I recently had an interesting conversation with a very Godly young man who has a genuine heart for the Lord. The conversation was centered on worship and, in particular, his frustration with the seemingly lack of genuine, heart-felt worship at our church in Evergreen. This annoyance of his was fueled by his recently visiting a church were people were “moving into the aisle and raising their hands, really worshiping.” He had a longing to see that kind of reaction to worship at our home church.
To a certain degree, he is correct. I know of several believers at my dear church who truly want to express themselves in different ways during worship but refrain because they feel the atmosphere is not conducive to their expressive desires. In a similar way, a few members have approached me with a longing to take better advantage of the altar, but do not feel like it is the “normal” thing to do at FBCE. Thus, to the degree that worshipers have a true heart to be more expressive during their praise and quench that due to fear, then we have an issue.
But that usually is not the sense in which a statement like my friend’s is made. The usual take on such an idea is that genuine worship can be seen most fully when there is spontaneous, expressive elements on the part of the worshipers, including the raising of hands, bowing of the knees, or moving into the aisles.
With all due respect to my friend, it is simply impossible to know if a church or an individual is “truly worshiping” during a one time visit to a church service. The reason is because worship concerns the heart, not the hands. To discern whether or a not a church is engaging in worship with all their heart, soul, and mind, one needs to have a bit of history and experience with the church. If we as church members, and especially those as worship leaders, begin walking down the road of outward expression to judge genuine worship, then we very quickly will find ourselves being rebuked by Christ himself. Notice this exchange from Matthew 15:
Then Pharisees and Scribes came to Jesus from Jerusalem and said, “Why do your disciples break the tradition of the elders? For they do not wash their hands before they eat.”
Notice the concern of the Pharisees. They are equating true piety with the outward sign of hand washing. There is nothing inherently wrong with that tradition but the Pharisees made the mistake, as they were so often prone to do, of making an erroneous parallel. So, Jesus says this in reply:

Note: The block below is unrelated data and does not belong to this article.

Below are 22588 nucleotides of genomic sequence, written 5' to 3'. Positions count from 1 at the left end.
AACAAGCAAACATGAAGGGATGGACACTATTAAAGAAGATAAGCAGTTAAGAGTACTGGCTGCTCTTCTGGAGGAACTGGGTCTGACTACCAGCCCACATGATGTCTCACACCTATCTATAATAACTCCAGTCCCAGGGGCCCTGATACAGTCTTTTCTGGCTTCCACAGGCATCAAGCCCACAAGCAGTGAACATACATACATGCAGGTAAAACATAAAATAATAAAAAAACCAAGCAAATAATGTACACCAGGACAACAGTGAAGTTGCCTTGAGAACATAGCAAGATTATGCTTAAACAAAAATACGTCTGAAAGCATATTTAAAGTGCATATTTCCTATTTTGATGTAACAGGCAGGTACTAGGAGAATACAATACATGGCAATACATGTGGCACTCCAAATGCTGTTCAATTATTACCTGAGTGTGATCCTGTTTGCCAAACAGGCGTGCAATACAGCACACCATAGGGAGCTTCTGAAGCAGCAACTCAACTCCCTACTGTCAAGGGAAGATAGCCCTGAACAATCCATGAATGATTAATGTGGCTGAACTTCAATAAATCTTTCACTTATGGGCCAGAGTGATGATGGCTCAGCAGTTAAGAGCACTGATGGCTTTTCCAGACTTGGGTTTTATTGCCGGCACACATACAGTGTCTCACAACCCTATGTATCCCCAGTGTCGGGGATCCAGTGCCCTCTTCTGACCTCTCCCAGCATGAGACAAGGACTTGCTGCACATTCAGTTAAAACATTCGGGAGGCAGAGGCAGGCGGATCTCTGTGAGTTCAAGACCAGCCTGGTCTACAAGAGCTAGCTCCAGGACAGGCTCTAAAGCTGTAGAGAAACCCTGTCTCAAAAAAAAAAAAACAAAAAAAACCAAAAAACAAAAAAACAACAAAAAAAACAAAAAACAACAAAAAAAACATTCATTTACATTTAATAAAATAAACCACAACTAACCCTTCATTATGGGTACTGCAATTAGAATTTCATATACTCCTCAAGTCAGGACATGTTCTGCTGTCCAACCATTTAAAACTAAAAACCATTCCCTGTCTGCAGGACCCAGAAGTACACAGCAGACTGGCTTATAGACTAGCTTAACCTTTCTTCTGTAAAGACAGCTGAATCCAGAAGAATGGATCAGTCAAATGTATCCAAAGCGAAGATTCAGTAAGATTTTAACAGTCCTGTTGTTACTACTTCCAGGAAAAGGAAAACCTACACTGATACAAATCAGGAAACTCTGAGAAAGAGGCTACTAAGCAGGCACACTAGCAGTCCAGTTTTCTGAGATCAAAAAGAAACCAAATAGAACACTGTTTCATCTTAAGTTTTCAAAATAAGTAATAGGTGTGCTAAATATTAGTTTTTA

He answered them, “And why do you break the commandment of God for the sake of your tradition? . . . . You hypocrites! Well did Isaiah prophecy of you when he said, “This people honors me with their lips, but their heart is far from me; in vain do they worship me, teaching as doctrine the commandments of men.”
Whether it is washing hands or raising them, Jesus addresses the fundamental issue of worship. The heart. Beware of labeling someone as a “great worshiper” because they fall to their knees during a service. Beware of labeling someone as “uninterested” because they fail to raise their hands during a powerful song. Can falling to your knees be a genuine expression of worship? Absolutely. But no more genuine than the joy-filled believer who sings to the Lord standing on their feet (or sitting) with their hands clasped together, not bring attention to themselves.
I lead worship on a pretty regular basis. I understand all too well the frustration of playing music to the Lord and seeing a room full of lifeless, dull faces. There is no doubt that many are just going through the motions and I believe regardless of your outward expressive tendencies, there should always be a sense of engagement on the part of the worshiper. Not necessarily always happiness, but engagement. Having said that, I still must safeguard against seeing those who are more animated as somehow “better” at worshiping than those who are more reserved. That is not only a faulty way of viewing worship, but it is also dangerous.
Historically speaking, the raising of hands during songs is a relatively new phenomenon, made popular during the charismatic movement of the 20th century. Walk into a service of the great reformers in the 16th century and you will not see a room filled with hands stretched in the air. Do we dare assert that they were inferior in their worship? Oh that we would have the heart and mind for God that those servants of old had. Some may point to the Scriptures that mention the raising of hands during worship, most notably 1st Timothy 2:8, which speaks of raising holy hands during prayer (speaking to men by the way). In the very next verse, Paul speaks of women not wearing braided hair. The issue Paul is concerned with is the same that Christ was concerned with; the status of the heart during worship. These verses are to instruct us not to always lift our hands or never wear braids, but to take seriously our heart and example during corporate worship.
For me personally, raising my hands during worship is a very rare thing. It is not natural and it does not typically help me engage closer to God for His glory. There have been, and will be, personal exceptions. My question for those who are hand raisers is, why do you raise your hands? If it is just learned behavior that we do because we like the song, then I suggest you think long and hard about your motives. If it is a genuine expression of your worship and closeness to God, then get those hands in the air!
Finally, I think we can all probably learn a little something from the other side. Us Baptists would probably do well to learn a little something about worship from our more charismatic friends. Our charismatic friends would probably do well to learn a little something about worship from us.